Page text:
Eve teasing in India: Assault or harassment by another name
It's an unfortunate truth that women are sexually harassed, and sometimes assaulted, the world over. But in the Indian state of Maharashtra, there is an increasing determination to stamp out "Eve teasing", as it is called here, for good.
It was afternoon and we had just finished filming. My colleague and I were piling into a rickshaw, heading back to the bureau. And that's when it happened. We were suddenly surrounded by a group of boys, barely teenagers.
At first the whole thing seemed harmless, if a little predictable - the cheery interest of a group of bright eyed, smiling boys.
Their approach was not unusual, foreigners and cameras make for an unmissable attraction in India.
But it was only a matter of minutes, possibly seconds, before the smiles turned into a blur of pawing, grabbing hands. Their indecent behaviour was punctuated by cheers, laughter and explicit comments in Hindi.
And that was it. I had been Eve-teased. Or as we describe it in the West, sexually harassed. In broad daylight, on a street in a busy business district of Mumbai.
We managed to get away. Our rickshaw raced down the street in fits and bursts.
But those moments stayed with us - something unpleasant, unacceptable and from our perspective, unforgivable had just happened.
But we also felt the irony of what had just happened.
This kind of harassment, often described in India as innocent play, is commonplace. Yet this is a country in which the predominant Hindu religion worships female deities and claims to respect women.
I remembered that incident a few weeks ago, when I attended a candlelit vigil for two 20-something young men.
They had been fatally stabbed while defending their female friends against a gang of Eve-teasers. This crime took place in the evening on a crowded street full of restaurants and bars.
At the vigil, hundreds of people gathered in a park not far from where the incident took place, to show support for the families of Keenan Santos and Reuben Fernandes.
A slideshow of photographs documenting their young lives played on a big screen. And woven through the chords of the accompanying music were the sobs of a frail, old lady. Keenan's grandmother was crying hysterically into her hands.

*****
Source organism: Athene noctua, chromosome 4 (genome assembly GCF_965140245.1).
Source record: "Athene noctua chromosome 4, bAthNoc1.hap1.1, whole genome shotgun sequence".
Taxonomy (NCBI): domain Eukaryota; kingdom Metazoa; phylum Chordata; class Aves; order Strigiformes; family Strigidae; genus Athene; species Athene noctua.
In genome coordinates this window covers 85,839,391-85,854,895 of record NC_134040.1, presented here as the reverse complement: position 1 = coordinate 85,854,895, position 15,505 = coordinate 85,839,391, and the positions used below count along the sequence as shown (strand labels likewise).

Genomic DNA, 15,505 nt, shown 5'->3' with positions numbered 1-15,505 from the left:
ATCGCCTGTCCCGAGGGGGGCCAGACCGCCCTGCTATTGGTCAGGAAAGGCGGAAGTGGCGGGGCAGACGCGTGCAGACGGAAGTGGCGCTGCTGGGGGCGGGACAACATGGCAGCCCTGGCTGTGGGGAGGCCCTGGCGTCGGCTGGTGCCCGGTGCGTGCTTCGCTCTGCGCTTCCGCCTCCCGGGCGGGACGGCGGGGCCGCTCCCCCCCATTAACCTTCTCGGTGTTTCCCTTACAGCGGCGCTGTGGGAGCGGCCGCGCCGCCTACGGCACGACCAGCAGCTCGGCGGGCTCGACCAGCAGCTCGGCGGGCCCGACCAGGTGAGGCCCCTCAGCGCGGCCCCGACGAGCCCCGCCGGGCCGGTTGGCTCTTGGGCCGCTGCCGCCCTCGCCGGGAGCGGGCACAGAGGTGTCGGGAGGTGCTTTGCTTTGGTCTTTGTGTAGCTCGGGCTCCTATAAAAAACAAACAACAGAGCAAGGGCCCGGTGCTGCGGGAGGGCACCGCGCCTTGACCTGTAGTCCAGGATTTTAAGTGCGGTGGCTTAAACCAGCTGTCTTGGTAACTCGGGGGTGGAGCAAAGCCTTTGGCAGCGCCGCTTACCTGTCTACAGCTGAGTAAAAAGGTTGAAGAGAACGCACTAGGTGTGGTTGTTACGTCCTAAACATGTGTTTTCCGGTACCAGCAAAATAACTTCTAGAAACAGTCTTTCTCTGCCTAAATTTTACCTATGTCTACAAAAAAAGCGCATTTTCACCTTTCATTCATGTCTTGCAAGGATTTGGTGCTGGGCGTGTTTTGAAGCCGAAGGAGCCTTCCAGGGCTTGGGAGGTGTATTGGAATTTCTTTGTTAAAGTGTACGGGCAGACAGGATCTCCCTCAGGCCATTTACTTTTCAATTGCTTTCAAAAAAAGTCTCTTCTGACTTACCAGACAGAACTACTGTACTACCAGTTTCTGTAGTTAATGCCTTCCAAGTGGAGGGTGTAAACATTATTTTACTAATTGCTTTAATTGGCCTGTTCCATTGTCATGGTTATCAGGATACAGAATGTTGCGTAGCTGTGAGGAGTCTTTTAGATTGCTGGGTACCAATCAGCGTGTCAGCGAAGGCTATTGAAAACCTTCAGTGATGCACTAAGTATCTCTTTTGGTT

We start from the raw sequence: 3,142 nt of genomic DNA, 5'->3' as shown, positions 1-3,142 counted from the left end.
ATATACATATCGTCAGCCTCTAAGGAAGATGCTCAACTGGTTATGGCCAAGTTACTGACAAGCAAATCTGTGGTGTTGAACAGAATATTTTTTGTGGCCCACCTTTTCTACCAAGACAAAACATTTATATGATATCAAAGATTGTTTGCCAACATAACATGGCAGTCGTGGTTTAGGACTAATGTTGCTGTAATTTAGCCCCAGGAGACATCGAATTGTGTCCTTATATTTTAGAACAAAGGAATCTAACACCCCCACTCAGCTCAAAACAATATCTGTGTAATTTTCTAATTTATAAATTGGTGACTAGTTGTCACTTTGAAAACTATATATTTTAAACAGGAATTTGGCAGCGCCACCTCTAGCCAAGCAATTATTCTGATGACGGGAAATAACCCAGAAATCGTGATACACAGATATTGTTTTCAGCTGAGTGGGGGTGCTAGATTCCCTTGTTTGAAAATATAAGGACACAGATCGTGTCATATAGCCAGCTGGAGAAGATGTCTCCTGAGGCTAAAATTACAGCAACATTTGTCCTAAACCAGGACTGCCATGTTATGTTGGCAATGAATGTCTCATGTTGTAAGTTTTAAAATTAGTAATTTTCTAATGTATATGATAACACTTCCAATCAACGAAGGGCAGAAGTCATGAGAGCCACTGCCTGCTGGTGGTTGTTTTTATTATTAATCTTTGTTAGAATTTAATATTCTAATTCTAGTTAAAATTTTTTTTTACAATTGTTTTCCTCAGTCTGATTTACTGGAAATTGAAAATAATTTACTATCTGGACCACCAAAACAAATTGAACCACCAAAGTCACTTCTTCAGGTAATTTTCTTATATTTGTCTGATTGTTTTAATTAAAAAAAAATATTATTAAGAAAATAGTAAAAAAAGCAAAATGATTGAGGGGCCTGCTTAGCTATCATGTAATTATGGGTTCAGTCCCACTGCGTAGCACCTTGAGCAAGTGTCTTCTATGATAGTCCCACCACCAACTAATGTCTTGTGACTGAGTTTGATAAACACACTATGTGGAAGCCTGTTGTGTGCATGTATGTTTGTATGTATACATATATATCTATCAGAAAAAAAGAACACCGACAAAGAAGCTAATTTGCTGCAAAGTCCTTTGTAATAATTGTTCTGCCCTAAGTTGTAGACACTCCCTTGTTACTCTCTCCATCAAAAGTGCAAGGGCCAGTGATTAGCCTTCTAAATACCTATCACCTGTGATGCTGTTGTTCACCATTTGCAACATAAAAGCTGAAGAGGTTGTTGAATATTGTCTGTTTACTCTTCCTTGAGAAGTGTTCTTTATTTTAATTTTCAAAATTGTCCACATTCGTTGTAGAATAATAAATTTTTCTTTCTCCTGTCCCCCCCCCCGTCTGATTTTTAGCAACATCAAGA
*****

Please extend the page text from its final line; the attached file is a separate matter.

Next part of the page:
But there's more than grief to all of this. The way the investigation and legal proceedings have unfolded has generated a lot of disquiet and shed a bright light on the failings of India's legal system.
One man who wants things to change is Valerian Santos, Keenan's father. In an emotional speech at the vigil he urged the ordinary Mumbaikar to be more active in the pursuit of social justice. To stop when they see someone being harassed, to stand up for women's rights and name and shame those who sexually harass them.
But Mr Santos also said change must be backed up by a legal system that works with victims and their families and not against them.
Valerian and a growing group of campaigners across the city are calling on the state government to overhaul the way in which it deals with crimes of a sexual nature. They say that it should not be possible, as it currently is, for the accused to come face to face with witnesses.
And neither should suspects be allowed to shave off facial hair or change their hairstyles while in custody - also allowed. Campaigners say this makes successful identification hard and weights justice in favour of the accused.
This shocking, violent case has made headlines across India. But it has also generated a new, welcome conversation about the treatment of women across the country.
The government here in Maharashtra, of which Mumbai is the capital, says it will work to make laws tougher and ensure that public areas are policed more vigilantly.
But as I've witnessed - and unfortunately experienced - it may be some time before things really change.
I was once told by a complete stranger: You can wear a trench coat and be covered from head to toe in the depths of an Indian summer but a man with indecent intentions will still try his best to ruin your day.
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